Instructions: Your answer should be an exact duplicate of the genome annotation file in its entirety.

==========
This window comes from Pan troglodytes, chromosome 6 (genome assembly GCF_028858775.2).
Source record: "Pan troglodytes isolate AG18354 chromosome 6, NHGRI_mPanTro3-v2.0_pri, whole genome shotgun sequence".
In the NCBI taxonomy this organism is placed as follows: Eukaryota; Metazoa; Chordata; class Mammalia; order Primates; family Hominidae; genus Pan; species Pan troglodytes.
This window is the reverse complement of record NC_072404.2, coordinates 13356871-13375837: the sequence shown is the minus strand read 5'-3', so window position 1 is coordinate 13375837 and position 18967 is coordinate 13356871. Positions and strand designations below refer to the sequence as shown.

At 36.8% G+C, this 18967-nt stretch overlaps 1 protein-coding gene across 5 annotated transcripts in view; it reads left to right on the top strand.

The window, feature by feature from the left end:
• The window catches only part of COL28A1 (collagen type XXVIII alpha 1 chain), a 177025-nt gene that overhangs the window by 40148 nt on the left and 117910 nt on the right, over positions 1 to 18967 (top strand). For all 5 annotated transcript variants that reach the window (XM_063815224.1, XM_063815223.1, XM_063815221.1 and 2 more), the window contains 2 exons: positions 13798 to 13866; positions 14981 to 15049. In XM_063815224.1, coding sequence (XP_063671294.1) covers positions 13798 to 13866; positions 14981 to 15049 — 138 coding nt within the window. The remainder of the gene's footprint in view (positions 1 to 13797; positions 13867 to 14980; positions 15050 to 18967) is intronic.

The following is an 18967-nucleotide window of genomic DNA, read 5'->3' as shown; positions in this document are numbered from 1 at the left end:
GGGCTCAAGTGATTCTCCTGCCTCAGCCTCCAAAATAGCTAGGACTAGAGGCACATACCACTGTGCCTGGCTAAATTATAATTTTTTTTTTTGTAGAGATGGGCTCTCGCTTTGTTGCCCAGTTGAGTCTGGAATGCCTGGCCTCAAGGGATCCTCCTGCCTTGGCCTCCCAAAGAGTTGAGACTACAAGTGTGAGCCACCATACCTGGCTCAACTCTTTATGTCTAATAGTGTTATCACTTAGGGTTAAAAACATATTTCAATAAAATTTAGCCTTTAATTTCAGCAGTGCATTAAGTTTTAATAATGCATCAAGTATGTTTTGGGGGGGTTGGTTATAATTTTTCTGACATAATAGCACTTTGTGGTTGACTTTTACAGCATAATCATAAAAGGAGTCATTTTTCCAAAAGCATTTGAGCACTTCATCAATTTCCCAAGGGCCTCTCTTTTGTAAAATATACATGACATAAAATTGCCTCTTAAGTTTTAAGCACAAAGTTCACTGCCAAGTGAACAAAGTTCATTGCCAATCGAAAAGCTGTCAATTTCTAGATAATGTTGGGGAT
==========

This window comes from Pan troglodytes, chromosome 6 (genome assembly GCF_028858775.2).
Source record: "Pan troglodytes isolate AG18354 chromosome 6, NHGRI_mPanTro3-v2.0_pri, whole genome shotgun sequence".
In the NCBI taxonomy this organism is placed as follows: Eukaryota; Metazoa; Chordata; class Mammalia; order Primates; family Hominidae; genus Pan; species Pan troglodytes.
This window is the reverse complement of record NC_072404.2, coordinates 13356871-13375837: the sequence shown is the minus strand read 5'-3', so window position 1 is coordinate 13375837 and position 18967 is coordinate 13356871. Positions and strand designations below refer to the sequence as shown.

At 36.8% G+C, this 18967-nt stretch overlaps 1 protein-coding gene across 5 annotated transcripts in view; it reads left to right on the top strand.

The window, feature by feature from the left end:
• The window catches only part of COL28A1 (collagen type XXVIII alpha 1 chain), a 177025-nt gene that overhangs the window by 40148 nt on the left and 117910 nt on the right, over positions 1 to 18967 (top strand). For all 5 annotated transcript variants that reach the window (XM_063815224.1, XM_063815223.1, XM_063815221.1 and 2 more), the window contains 2 exons: positions 13798 to 13866; positions 14981 to 15049. In XM_063815224.1, coding sequence (XP_063671294.1) covers positions 13798 to 13866; positions 14981 to 15049 — 138 coding nt within the window. The remainder of the gene's footprint in view (positions 1 to 13797; positions 13867 to 14980; positions 15050 to 18967) is intronic.

The following is an 18967-nucleotide window of genomic DNA, read 5'->3' as shown; positions in this document are numbered from 1 at the left end:
GGGCTCAAGTGATTCTCCTGCCTCAGCCTCCAAAATAGCTAGGACTAGAGGCACATACCACTGTGCCTGGCTAAATTATAATTTTTTTTTTTGTAGAGATGGGCTCTCGCTTTGTTGCCCAGTTGAGTCTGGAATGCCTGGCCTCAAGGGATCCTCCTGCCTTGGCCTCCCAAAGAGTTGAGACTACAAGTGTGAGCCACCATACCTGGCTCAACTCTTTATGTCTAATAGTGTTATCACTTAGGGTTAAAAACATATTTCAATAAAATTTAGCCTTTAATTTCAGCAGTGCATTAAGTTTTAATAATGCATCAAGTATGTTTTGGGGGGGTTGGTTATAATTTTTCTGACATAATAGCACTTTGTGGTTGACTTTTACAGCATAATCATAAAAGGAGTCATTTTTCCAAAAGCATTTGAGCACTTCATCAATTTCCCAAGGGCCTCTCTTTTGTAAAATATACATGACATAAAATTGCCTCTTAAGTTTTAAGCACAAAGTTCACTGCCAAGTGAACAAAGTTCATTGCCAATCGAAAAGCTGTCAATTTCTAGATAATGTTGGGGAT